After Lobachevsky retired in 1846 (essentially dismissed by the University of Kazan), his health rapidly deteriorated. Matveev, in his article [34], quotes many records concerning Lobachevsky's estate which he purchased at Slobodka. There are many claims by biographers that:
Lobachevsky was an impractical manager who jeopardised his financial position by purchasing the estate while living on a pension; that he had no time to look after the estate and took little interest in it; that he was left in poverty and ignored by the local officials, etc.
But Matveev shows that these claims are totally unjustified. Soon after he retired, however, his favourite eldest son died and Lobachevsky was hit hard by this tragedy. The illness that he suffered from became progressively worse and led to blindness. These and financial difficulties added to the heavy burdens he had to bear over his last years. His great mathematical achievements, which we shall now discuss, were not recognised in his lifetime and he died without having any notion of the fame and importance that his work would achieve.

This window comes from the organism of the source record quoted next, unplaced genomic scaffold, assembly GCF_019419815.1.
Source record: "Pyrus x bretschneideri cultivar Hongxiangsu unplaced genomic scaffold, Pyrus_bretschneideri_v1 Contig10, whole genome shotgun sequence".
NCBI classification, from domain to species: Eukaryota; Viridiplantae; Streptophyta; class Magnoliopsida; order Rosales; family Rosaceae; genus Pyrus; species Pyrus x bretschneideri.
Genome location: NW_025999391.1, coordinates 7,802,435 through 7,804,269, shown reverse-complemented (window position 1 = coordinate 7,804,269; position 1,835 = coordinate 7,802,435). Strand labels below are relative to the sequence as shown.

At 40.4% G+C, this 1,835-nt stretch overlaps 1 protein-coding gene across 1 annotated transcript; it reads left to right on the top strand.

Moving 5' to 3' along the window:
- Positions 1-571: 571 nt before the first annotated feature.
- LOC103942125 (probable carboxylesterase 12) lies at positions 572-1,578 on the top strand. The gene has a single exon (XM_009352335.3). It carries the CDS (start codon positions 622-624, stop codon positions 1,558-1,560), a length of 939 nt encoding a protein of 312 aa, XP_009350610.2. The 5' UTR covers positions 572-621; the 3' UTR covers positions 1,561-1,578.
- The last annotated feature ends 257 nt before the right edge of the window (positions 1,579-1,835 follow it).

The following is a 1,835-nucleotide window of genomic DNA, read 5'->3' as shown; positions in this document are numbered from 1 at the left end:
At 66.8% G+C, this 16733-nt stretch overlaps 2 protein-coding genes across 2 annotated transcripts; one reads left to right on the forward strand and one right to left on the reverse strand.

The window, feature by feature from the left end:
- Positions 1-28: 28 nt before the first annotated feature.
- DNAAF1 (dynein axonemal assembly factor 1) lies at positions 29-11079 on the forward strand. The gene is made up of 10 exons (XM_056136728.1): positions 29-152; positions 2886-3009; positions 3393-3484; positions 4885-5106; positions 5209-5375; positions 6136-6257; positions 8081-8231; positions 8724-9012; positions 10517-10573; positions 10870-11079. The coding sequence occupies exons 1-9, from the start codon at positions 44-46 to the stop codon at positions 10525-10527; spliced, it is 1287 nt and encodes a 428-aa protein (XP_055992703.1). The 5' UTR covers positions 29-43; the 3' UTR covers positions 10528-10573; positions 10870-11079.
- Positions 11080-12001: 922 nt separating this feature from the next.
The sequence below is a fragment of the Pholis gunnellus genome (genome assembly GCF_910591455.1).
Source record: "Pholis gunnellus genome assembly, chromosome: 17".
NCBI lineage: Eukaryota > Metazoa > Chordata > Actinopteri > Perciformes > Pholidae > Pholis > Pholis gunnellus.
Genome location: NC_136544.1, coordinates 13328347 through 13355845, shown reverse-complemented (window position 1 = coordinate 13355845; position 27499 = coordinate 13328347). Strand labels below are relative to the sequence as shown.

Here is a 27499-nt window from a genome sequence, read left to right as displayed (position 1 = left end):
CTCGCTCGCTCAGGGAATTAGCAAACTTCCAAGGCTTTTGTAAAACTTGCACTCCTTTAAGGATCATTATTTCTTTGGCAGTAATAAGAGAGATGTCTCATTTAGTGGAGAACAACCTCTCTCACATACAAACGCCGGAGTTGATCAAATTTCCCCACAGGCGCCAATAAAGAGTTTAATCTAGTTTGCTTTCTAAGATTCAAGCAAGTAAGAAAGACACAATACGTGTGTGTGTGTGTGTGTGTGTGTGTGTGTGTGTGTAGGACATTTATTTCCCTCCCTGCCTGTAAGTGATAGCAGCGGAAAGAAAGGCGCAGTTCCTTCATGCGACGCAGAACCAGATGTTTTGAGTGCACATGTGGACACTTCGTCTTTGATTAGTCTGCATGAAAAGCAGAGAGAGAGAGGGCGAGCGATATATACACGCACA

Since Euclid's axiomatic formulation of geometry mathematicians had been trying to prove his fifth postulate as a theorem deduced from the other four axioms. The fifth postulate states that given a line and a point not on the line, a unique line can be drawn through the point parallel to the given line. Lobachevsky did not try to prove this postulate as a theorem. Instead he studied geometry in which the fifth postulate does not necessarily hold. Lobachevsky categorised euclidean as a special case of this more general geometry.